To Louis Kahn, every building is a temple. The library is a learning temple. In a prestigious school like Phillips Exeter Academy, Kahn imagined the students to be humbled by the sense of arrival into the a sacred place like the library. He made choices like a transition from a discreet entranceway into an enormous central hall, large reinforced concrete walls in the atrium follows the perfect proportion generally known as the golden ratio, and the integration of titan-scale circular openings on concrete walls which referenced Leonardo Da Vinci’s Vitruvian Man. Kahn would always work under natural light and was often known to be meticulous in the design of light in his architecture. In order to take full advantage of day light within the small building, carrels are placed at the end of every book shelf at the periphery near the windows and students have the ability to adjust the teakwood openings to determine how much light comes in, great for studying during the daytime.
All these decisions made in the design of this architecture might seem reasonable back at the time where the project was commissioned because there weren’t as many books and the number of students at the time as it has nowadays. The program of the building remained for the last half of the century but the need has changed drastically. All the commissioner wanted was an extravagant modern library designed by the best architect in the nation without planning ahead the future of the building. In my opinion Louis Kahn may have overly concentrated on visual formality in which the design has its tradeoffs. With the carrels at the periphery of the library, the students perhaps may be able to take advantage of the natural light but in fact, most students study after class during the evening hours when artificial light has a higher demand, which makes natural light seem less important. That is why in a traditional library, book shelves are at the periphery of the building, and carrel spaces are centralized, making it easier for collaborative learning, shared access of facilities such as wireless internet as well as saving energy from using less artificial light. An atrium seven stories tall could be too pretentious for a library and especially in New England weather it’s not very energy efficient to heat or cool the entire space within. Circular openings are commonly used as a Kahn symbol whereas in a library where quietness is foremost important might be compromised by the existence of the widely open frames.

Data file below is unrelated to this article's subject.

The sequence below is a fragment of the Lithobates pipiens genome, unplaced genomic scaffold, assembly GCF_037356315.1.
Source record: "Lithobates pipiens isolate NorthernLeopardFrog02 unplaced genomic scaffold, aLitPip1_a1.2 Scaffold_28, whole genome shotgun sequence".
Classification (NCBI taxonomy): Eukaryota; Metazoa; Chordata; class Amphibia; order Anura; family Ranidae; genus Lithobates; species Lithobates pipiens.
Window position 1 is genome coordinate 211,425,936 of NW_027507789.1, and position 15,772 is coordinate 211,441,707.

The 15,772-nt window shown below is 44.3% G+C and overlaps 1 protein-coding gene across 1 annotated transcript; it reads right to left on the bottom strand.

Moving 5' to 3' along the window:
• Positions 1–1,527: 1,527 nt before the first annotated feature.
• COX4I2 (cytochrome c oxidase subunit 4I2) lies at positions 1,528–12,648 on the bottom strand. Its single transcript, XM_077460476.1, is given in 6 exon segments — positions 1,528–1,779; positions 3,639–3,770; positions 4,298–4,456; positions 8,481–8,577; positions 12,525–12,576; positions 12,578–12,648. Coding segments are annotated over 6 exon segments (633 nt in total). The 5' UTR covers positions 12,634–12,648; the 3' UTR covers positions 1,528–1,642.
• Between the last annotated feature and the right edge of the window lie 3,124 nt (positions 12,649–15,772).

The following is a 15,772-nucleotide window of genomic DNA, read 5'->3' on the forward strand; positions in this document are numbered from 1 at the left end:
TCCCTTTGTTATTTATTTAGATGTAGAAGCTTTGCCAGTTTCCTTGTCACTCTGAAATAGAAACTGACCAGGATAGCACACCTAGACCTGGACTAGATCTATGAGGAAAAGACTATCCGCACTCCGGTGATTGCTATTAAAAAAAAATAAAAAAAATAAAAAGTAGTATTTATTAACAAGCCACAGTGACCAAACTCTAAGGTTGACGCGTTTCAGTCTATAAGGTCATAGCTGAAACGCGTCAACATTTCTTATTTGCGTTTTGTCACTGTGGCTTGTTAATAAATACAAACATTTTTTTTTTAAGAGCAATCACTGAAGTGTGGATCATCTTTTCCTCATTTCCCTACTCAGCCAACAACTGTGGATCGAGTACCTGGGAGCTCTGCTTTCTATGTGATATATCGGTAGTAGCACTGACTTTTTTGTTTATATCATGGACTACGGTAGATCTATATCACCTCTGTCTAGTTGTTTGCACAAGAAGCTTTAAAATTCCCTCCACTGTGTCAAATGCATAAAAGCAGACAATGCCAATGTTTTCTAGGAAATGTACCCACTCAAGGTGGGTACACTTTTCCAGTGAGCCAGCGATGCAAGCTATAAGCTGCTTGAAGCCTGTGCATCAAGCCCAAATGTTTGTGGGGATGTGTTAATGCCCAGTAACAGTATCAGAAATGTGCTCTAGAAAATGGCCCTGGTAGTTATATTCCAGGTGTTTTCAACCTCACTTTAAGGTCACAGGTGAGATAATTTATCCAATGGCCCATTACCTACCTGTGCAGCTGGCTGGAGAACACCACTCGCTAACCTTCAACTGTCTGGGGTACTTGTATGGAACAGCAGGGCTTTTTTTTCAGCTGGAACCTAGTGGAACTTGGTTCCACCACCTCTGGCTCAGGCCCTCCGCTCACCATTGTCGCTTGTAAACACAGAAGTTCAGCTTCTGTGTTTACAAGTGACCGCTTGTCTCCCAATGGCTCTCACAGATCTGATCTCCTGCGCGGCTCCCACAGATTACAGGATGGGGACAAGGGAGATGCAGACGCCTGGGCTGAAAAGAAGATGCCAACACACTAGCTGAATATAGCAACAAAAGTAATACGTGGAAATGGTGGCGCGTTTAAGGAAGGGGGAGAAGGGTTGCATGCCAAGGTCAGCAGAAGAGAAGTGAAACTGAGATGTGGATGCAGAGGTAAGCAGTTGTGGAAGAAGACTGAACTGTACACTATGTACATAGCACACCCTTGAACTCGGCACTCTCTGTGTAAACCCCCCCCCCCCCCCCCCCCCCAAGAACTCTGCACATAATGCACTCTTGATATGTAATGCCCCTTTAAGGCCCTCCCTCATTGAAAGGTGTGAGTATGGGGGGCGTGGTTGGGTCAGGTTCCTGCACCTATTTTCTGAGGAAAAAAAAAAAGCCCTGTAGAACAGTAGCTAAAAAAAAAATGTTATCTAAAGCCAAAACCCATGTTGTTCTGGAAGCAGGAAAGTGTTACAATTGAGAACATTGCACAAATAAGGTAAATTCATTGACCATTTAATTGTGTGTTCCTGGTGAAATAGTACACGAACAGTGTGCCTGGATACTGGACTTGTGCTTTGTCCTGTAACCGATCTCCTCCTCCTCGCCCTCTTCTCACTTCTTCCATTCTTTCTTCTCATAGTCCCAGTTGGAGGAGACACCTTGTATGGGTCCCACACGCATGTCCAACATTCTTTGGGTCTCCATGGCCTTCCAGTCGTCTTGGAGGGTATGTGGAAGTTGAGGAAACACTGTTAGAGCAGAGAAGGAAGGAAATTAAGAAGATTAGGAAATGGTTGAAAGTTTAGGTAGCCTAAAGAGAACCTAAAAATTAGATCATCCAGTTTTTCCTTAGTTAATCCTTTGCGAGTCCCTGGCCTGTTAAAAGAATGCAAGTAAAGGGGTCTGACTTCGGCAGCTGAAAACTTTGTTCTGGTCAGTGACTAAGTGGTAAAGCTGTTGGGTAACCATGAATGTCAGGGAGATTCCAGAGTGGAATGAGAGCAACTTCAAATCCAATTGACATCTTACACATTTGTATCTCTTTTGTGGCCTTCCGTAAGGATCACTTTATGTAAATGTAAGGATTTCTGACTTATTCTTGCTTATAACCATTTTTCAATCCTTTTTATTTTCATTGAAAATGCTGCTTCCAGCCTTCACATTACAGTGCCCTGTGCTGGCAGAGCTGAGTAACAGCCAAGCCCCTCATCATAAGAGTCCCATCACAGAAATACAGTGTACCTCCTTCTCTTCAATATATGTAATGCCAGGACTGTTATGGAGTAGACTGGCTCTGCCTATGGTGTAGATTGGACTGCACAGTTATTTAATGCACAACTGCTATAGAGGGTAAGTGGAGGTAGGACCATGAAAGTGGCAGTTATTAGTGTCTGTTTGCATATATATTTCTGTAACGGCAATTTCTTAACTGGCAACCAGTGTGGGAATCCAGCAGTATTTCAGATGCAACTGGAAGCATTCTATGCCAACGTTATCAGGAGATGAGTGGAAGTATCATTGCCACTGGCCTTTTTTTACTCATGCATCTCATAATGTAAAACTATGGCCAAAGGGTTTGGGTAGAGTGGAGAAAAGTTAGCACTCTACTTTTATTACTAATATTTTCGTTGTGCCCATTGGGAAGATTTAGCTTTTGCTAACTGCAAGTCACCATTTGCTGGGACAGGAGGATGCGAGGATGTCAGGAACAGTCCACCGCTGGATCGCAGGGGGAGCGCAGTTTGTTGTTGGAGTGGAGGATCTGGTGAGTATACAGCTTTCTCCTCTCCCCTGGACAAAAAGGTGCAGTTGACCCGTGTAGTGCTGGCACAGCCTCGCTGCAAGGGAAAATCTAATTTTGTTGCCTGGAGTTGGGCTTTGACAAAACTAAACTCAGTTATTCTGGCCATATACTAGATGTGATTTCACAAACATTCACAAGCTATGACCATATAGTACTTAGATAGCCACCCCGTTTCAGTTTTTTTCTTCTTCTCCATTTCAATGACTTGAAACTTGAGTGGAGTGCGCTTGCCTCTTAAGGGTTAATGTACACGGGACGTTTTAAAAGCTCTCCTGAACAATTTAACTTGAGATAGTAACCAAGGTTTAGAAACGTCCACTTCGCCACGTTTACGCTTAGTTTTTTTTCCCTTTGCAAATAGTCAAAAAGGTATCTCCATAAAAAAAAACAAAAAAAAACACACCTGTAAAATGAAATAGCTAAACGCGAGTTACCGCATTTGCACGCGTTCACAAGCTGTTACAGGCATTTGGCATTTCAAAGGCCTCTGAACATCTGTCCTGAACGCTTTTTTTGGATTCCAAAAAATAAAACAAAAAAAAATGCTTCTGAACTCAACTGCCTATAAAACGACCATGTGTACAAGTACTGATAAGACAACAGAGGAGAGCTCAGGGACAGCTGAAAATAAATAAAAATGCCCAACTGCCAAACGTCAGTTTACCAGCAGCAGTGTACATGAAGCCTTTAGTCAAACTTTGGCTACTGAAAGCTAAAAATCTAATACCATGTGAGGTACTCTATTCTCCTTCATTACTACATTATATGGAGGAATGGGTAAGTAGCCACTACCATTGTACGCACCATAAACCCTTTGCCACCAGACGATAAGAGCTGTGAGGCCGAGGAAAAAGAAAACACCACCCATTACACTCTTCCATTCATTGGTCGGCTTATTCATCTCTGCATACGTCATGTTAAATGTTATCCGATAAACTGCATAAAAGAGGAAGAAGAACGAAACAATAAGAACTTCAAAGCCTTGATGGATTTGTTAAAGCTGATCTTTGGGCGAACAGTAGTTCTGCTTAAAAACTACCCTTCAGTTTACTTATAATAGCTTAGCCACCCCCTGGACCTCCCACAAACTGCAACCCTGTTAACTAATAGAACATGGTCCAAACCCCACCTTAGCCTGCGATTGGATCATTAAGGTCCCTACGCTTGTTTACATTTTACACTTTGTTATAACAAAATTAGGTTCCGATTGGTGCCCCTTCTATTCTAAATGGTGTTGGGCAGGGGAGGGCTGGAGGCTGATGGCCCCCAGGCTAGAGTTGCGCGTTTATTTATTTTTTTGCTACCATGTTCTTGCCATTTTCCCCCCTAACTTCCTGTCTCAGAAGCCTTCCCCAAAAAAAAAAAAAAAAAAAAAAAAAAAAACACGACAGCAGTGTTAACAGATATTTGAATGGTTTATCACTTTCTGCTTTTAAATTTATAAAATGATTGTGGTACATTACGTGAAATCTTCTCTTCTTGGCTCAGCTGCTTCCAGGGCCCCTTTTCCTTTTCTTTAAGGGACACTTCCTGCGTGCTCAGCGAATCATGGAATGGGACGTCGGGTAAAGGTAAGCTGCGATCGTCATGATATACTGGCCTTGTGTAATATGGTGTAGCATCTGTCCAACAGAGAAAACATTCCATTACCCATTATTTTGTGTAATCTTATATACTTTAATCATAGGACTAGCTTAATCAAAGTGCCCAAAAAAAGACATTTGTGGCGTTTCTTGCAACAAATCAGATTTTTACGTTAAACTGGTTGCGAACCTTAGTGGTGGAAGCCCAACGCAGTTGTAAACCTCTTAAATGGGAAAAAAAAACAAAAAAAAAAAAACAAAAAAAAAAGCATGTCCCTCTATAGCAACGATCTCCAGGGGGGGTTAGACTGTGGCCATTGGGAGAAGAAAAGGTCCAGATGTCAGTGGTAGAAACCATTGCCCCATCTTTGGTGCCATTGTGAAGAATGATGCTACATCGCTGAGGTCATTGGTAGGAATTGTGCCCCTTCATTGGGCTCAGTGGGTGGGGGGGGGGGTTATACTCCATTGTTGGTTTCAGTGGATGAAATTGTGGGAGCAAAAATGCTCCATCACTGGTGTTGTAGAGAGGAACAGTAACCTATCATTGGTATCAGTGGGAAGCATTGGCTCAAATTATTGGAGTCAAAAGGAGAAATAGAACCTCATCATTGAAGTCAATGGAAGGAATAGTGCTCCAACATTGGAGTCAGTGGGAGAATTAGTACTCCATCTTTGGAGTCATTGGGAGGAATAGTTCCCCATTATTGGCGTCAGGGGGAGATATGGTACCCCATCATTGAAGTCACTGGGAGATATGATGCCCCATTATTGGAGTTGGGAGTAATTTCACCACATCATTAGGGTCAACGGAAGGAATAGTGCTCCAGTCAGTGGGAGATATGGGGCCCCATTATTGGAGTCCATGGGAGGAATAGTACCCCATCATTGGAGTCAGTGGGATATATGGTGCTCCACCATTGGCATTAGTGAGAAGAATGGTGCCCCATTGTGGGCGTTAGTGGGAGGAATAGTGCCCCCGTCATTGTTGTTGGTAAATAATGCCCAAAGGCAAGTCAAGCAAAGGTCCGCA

Although the library has its weaknesses considering the school’s development today. It was truly marvelous during its time. The spacious atrium as well as the naturally lit carrels are designed to alleviate the often clusterphobic feelings associated with libraries. Back in 1971 when it opened it had 60,000 volumes whereas now it is at the building’s capacity of 250,000 volumes. Thankfully because of the load bearing walls on the facade as well as reinforced concrete interior the library holds infinite possibilities in its future renovation and addition. Kahn’s idea of containing a cube within a cube within another cube is seemingly continuous with the possibility of adding another cube in the heart of the atrium. In doing so the originally purpose of the architecture can be seen as not only timeless but also ever-growing.